• Madeleine

    August 24, 2017 at 10:31 AM Reply

    I made this today! For reference I measured by volume, used Flying Horse brand glutinous rice flour, and used an electric stove. I also didn’t have an ice cream maker, so I froze the metal bowl from a stand mixer overnight and, when it came time to knead, put it in a large bowl filled with salted ice water to try to keep it cold as long as possible.

    Process notes:
    – It took me a couple minutes longer than specified to toast the seeds, but I went by smell and the popping.
    – Heating and thickening the mixture took much longer than the recipe said. I think this might be because I have an electric stove and because I really did stir constantly, which cooled the liquid. Eventually I turned the heat to medium and let it sit occasionally. I didn’t let too many bubbles form and could have heated it longer. Mine was a bit lumpy at this point, but glossy.
    – It didn’t need 3 hours in the fridge (I think it was cool after an hour).
    – This is probably because I didn’t have the ice cream maker barrel, but I didn’t really see the mixture freezing or becoming significantly less sticky as I kneaded. It did become stiffer and I got a good 15 minute arm workout!
    – I tried both a wooden spoon (okay) and a plastic spatula (really good).
    – I never got it to form a nice continuous ball. It was still a scrape and spread situation.
    – Back in the freezer, it is taking many hours (4+) for the whole container to freeze solid.

    I’ve been trying the ice cream for flavor throughout its time in the freezer. From what I’ve tasted, you *do* want it once it’s frozen and not just cold-sticky-sesame-mochi-goop. The frozen parts are not rock solid (at least not yet) and they achieve a perfect hybrid between creamy ice cream and chewy mochi. If you get it partially frozen, it’s not as special.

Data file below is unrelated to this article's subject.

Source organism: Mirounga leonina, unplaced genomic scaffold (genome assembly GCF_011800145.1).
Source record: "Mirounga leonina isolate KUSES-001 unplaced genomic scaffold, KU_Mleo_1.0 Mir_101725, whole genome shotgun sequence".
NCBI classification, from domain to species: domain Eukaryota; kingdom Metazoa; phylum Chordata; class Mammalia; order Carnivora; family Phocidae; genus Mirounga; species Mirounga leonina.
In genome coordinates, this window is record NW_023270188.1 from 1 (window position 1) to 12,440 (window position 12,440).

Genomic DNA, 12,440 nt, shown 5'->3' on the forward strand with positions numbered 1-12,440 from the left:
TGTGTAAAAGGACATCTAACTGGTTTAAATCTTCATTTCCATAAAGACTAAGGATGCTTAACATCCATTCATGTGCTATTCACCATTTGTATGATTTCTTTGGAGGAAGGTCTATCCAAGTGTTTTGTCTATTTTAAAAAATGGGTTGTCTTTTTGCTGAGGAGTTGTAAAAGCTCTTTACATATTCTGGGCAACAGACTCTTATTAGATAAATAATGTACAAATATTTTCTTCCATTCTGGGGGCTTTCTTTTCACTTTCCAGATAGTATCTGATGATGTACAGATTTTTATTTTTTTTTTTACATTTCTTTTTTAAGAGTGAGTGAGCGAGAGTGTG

The color is true to the picture, which is the result of a very strong, nutty sesame flavor. I do like sesame, but if I made this again, I’d reduce the amount of sesame seeds. I’m also curious to try other flavors like peanut or chocolate or even vanilla.

    • mandy@ladyandpups

      August 24, 2017 at 12:58 PM Reply

      Madeleine, thanks for the super detailed feedback!!! I think the only thing I want to add is that frozen mixer-bowl will definitely not be able to freeze the mixture hard enough. But I’m glad you found a way to do it in the freezer. This mochi ice cream is one of those things that is best enjoyed right after the “churning”. But I used to let it thaw a bit after freezing hard, and it was pretty good as well :)

  • Adina

    September 22, 2017 at 9:42 AM Reply

    I was skeptical about this recipe but it sounded too unique to pass up. I have nothing but praise for how delicious and unique this ice cream was. Thank you for sharing this recipe online and I am glad I took the time to make it!

  • Irene

    December 27, 2020 at 10:35 AM Reply

    Hello Mandy, I’m too thrilled to find your blog and recipes bcs I’m a big fan of chewy stuff (as a Taiwanese yeah), Sichuan pepper and anything spicy! It’s like 相見恨晚!
    I just tried this mochi ice cream today and it blew my mind. I was a bit skeptical caus it took sometime for the mix to be lava-like. Then it took longer than I expect for the ice cream to shape in the freezer. Anyway, it turned out a huge success!! Thank you so much!! Think I’ll try the same recipe with peanuts or macha.